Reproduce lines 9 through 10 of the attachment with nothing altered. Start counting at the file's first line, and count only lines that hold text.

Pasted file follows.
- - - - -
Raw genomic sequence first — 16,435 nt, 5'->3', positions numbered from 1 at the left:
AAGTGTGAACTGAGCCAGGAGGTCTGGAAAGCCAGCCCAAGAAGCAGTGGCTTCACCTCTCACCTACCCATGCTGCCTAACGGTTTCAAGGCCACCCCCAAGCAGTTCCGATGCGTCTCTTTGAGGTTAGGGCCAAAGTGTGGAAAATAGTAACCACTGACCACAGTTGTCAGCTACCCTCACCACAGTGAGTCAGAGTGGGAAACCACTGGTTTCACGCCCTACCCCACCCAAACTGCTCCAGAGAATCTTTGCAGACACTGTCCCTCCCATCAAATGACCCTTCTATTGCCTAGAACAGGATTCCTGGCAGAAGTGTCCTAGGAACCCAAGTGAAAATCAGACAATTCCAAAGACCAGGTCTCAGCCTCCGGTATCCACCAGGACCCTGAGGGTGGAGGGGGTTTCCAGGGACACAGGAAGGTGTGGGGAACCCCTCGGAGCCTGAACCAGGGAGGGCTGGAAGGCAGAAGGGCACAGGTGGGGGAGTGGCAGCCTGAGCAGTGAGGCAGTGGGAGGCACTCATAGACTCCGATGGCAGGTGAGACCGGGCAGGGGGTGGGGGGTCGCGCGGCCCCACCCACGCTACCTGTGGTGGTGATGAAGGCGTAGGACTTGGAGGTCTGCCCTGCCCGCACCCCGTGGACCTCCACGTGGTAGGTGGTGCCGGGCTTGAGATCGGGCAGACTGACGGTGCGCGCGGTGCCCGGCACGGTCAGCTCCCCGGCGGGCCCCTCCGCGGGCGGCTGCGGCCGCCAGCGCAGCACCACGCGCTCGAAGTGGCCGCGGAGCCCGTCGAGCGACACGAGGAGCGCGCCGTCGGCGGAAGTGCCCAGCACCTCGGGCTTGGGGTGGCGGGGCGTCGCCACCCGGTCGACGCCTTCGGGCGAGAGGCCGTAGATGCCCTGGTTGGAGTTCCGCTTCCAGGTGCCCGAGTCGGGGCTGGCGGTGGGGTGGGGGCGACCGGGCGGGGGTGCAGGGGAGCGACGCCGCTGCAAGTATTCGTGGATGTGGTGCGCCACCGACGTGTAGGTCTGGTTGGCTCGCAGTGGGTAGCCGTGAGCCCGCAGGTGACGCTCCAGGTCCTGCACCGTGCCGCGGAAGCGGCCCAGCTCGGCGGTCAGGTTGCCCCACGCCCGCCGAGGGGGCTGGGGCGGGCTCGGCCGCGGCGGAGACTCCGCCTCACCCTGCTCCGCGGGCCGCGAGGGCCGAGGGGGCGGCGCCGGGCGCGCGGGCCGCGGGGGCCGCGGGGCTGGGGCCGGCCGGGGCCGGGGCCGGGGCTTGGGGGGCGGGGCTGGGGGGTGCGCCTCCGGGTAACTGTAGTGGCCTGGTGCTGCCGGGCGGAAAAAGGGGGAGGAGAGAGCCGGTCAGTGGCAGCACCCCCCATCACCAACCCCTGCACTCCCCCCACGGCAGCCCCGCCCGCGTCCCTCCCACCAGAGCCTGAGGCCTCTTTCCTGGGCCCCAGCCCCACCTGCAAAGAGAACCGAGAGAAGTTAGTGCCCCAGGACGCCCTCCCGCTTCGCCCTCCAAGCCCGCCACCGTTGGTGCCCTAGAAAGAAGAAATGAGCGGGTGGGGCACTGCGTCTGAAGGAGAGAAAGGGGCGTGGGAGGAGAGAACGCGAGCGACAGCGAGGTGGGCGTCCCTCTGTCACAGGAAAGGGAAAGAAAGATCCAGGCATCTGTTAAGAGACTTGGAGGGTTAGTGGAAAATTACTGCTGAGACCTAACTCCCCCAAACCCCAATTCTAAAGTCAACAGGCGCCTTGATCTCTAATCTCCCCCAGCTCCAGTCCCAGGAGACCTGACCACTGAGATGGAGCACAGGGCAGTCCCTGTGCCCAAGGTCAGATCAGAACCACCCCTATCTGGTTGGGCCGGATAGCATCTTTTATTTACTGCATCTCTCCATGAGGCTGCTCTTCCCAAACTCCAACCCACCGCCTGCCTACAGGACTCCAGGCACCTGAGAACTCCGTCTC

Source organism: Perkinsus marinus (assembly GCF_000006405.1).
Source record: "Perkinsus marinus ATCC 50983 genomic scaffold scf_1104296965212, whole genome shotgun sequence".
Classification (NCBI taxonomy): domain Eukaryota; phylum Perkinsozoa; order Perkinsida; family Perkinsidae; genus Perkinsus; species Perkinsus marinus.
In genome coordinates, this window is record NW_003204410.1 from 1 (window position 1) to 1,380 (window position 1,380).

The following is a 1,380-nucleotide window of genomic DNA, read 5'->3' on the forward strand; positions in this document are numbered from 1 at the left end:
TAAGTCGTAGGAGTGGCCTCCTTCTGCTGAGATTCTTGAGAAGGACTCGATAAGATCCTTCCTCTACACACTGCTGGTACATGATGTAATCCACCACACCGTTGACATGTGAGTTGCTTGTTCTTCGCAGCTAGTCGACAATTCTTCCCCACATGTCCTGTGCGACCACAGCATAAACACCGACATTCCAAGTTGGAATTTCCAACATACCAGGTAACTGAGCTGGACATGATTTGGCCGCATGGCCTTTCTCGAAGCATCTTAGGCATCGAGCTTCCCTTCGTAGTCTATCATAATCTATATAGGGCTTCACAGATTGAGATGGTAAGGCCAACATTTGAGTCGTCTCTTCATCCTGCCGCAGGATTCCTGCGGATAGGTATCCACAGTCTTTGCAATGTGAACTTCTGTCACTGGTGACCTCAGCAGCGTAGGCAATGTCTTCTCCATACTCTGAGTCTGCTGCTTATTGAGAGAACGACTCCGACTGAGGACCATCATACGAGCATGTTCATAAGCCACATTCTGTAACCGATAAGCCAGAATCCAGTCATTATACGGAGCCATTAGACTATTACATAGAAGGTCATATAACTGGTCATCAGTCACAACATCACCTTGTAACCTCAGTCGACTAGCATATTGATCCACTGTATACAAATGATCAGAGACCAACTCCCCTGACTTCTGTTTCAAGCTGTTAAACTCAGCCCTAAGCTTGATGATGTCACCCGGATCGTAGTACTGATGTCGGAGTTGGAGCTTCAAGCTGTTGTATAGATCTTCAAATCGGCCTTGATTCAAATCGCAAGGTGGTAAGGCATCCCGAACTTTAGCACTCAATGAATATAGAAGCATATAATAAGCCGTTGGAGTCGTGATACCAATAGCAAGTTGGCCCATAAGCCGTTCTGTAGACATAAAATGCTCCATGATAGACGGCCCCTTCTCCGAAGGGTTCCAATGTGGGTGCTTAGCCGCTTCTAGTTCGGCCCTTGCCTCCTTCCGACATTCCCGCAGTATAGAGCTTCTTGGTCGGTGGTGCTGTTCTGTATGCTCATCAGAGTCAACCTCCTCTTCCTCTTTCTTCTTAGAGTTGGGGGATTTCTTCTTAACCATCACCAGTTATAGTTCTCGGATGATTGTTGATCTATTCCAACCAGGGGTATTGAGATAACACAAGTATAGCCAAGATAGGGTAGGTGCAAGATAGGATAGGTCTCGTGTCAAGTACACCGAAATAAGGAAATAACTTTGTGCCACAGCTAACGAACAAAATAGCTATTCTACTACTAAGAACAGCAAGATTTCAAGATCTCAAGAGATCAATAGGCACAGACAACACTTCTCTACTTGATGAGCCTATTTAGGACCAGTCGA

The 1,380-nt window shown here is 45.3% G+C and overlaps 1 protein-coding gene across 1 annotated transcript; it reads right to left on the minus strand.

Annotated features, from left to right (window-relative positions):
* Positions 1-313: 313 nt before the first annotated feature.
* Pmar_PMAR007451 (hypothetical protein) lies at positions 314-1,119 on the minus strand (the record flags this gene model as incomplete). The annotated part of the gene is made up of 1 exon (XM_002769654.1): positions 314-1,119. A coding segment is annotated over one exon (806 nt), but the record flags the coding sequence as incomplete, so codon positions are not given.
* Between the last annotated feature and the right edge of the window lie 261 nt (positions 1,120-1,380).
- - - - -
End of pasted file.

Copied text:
The 1,380-nt window shown here is 45.3% G+C and overlaps 1 protein-coding gene across 1 annotated transcript; it reads right to left on the minus strand.

Annotated features, from left to right (window-relative positions):